Dairy Production Systems
In the U.S., milk comes from breeds of cattle genetically selected for milk production. At one time in the U.S., cattle were selected simultaneously for beef and milk production. This is still the case in many parts of the world. The common dairy breeds in the U.S. today have been selected almost exclusively for milk production for many generations.
Black and white Holstein cows make up over 90% of the U.S. dairy herd. Some Holsteins are red and white, but, aside from color, indistinguishable from black and white Holsteins. The U.S. Holstein is well known around the world for her ability to produce large volumes of milk, butterfat and protein. She is a very profitable cow for farmers when large amounts of feed with high levels of grain are available. The U.S. Holstein is relatively new to North America, with the first imports of registered Holsteins arriving in the 1880s. However, the breed has dominated production in the U.S. since the end of World War II, and advances in artificial insemination have increased her popularity in breeding programs around the world largely owing to her advantage in production over all other breeds.
The Jersey is the second most popular cow in the U.S. and makes up about 7% of the U.S. dairy herd. She is known for her smaller size (1000 lbs. for a mature Jersey cow versus 1500 lbs. for a mature Holstein cow), higher percentages of fat and protein in her milk, early maturity, and efficiency of milk production. Payment by milk processors to dairy producers based on the content of butterfat and protein in milk has increased the popularity of the Jersey, especially in markets where milk is manufactured into cheese. Other dairy breeds make up only around 2% of the dairy cattle population. These include:
- Ayrshires - moderately large cows that are red and white to mahogany and white and are known for producing milk that is quite rich in butterfat and for the conformation of their udders;
- Brown Swiss - large brown cattle that are known for their docile manner, high milk protein to milk fat ratio, sound feet and legs, and purported resistance to heat stress in hot and humid regions;
- Guernseys - red and white to mostly red and are somewhat larger than Jerseys and are known for the yellow color of the butterfat in their milk, which is rich in Beta-Carotene; and
- Milking Shorthorns - a rugged breed of cattle that are red and white to mostly red, mostly white, or roan (speckled) and are known for milk that is well suited for cheese production and for their grazing ability.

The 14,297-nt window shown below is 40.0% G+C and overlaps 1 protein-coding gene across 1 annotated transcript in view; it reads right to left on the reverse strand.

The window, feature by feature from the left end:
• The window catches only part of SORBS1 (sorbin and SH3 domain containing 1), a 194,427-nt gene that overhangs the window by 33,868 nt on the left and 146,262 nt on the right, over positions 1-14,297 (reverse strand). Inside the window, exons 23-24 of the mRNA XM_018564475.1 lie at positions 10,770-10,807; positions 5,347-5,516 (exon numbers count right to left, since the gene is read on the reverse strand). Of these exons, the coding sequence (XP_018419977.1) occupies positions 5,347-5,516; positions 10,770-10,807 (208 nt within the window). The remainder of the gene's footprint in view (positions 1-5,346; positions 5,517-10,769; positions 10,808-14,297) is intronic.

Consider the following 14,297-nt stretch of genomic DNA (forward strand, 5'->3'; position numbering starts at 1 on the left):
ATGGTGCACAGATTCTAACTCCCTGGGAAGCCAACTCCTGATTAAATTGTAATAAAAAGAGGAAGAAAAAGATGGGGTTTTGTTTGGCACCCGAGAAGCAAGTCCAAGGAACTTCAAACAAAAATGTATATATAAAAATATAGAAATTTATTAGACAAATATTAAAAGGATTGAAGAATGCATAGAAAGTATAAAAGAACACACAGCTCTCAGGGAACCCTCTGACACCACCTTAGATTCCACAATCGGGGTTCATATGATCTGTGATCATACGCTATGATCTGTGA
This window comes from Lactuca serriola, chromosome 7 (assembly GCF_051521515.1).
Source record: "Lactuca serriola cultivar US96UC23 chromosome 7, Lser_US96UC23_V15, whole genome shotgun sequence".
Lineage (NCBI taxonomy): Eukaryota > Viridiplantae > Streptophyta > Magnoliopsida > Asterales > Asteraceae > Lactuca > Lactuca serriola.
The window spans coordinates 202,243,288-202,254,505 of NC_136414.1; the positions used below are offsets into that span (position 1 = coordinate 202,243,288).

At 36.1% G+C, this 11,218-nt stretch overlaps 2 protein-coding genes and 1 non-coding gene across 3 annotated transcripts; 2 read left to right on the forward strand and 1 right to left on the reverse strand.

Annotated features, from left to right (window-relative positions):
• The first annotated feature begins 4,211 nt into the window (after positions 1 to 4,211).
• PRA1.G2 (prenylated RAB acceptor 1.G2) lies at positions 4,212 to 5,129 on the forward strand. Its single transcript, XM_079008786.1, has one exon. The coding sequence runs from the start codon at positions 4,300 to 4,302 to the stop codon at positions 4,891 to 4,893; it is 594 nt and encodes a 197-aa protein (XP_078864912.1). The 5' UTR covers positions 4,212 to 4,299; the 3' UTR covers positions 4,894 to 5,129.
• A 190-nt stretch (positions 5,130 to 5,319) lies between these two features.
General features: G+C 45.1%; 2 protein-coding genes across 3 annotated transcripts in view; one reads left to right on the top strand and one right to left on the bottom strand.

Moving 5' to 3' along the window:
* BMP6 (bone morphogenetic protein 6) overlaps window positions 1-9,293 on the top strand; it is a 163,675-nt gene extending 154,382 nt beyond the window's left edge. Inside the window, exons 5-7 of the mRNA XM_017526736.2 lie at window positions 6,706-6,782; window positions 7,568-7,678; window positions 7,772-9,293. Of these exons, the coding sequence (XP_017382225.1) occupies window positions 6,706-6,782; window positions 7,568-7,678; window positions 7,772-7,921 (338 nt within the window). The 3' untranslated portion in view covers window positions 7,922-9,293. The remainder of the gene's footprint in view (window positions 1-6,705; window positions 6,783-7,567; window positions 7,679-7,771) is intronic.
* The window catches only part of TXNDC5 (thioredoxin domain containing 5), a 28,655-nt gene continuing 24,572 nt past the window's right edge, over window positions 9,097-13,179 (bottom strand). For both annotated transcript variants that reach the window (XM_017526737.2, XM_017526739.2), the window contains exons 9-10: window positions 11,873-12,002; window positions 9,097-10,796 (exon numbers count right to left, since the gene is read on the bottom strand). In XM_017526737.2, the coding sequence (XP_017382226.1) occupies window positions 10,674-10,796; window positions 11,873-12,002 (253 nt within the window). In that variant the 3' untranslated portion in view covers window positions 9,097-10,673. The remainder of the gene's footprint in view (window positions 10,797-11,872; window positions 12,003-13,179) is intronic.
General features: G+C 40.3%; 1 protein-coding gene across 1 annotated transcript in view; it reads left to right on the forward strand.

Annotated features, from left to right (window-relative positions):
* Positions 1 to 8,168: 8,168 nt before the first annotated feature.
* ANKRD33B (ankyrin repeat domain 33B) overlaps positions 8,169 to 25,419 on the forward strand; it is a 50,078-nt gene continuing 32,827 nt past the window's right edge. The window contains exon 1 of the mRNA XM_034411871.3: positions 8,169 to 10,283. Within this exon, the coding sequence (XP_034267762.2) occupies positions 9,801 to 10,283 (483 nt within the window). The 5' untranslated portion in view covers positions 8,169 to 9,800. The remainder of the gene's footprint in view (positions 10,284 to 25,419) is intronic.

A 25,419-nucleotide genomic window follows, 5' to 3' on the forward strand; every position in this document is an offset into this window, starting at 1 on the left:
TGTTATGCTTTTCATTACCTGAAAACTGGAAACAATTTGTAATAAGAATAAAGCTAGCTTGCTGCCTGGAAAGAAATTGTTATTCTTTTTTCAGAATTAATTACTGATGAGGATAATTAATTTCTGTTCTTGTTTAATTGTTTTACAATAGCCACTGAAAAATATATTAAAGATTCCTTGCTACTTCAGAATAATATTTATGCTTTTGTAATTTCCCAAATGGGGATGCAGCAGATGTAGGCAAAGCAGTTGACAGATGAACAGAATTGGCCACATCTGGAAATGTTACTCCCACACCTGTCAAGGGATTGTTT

More information about the breeds of dairy cattle.
A few other dairy breeds have become popular more recently. Dutch Belted, Danish Jersey, Normandy, Montbeliarde, Danish Red, British Friesian, and Norwegian Red have gained notoriety for their purported superiority under grazing management (pasture production systems). Many of these breeds have been developed in countries where grazing is widely practiced. Nevertheless, many U.S. dairy producers have good success grazing Holsteins and other traditional U.S. breeds of dairy cattle.
Until recently, very little crossbreeding was practiced in the U.S. Crossbreeding, which refers to mating cows to bulls of a different breed, is gaining in popularity for several reasons. Much of the genetic improvement in Holsteins has been for milk production alone, while other breeds have been selected for other traits like fertility, moderate size, disease resistance, and strength. Thus, crossbreeding allows the breeds to compliment each other's strengths. There is also some level of hybrid vigor expected in the progeny; that is, first generation crosses may be better than the average of the parents.
Grazing versus Intensive Dairy Production Systems
the United States, most milk is produced by cows raised in intensive production
systems. These include tie
stall barns, free
stall barns, and open
lots. The more intensively managed systems feed cows rations that
are relatively high in concentrates
and stored forages. Other cows are raised in pasture-based systems, which
are the primary production system in several dairy producing countries
in the world, such as New Zealand. Pasture-based systems often strive
to optimize rather than maximize milk production while paying careful
attention to controlling input costs. Some producers use a combination
of the two systems, which is appealing in that it reduces costs, but still
allows the feeding of concentrate to improve milk production levels.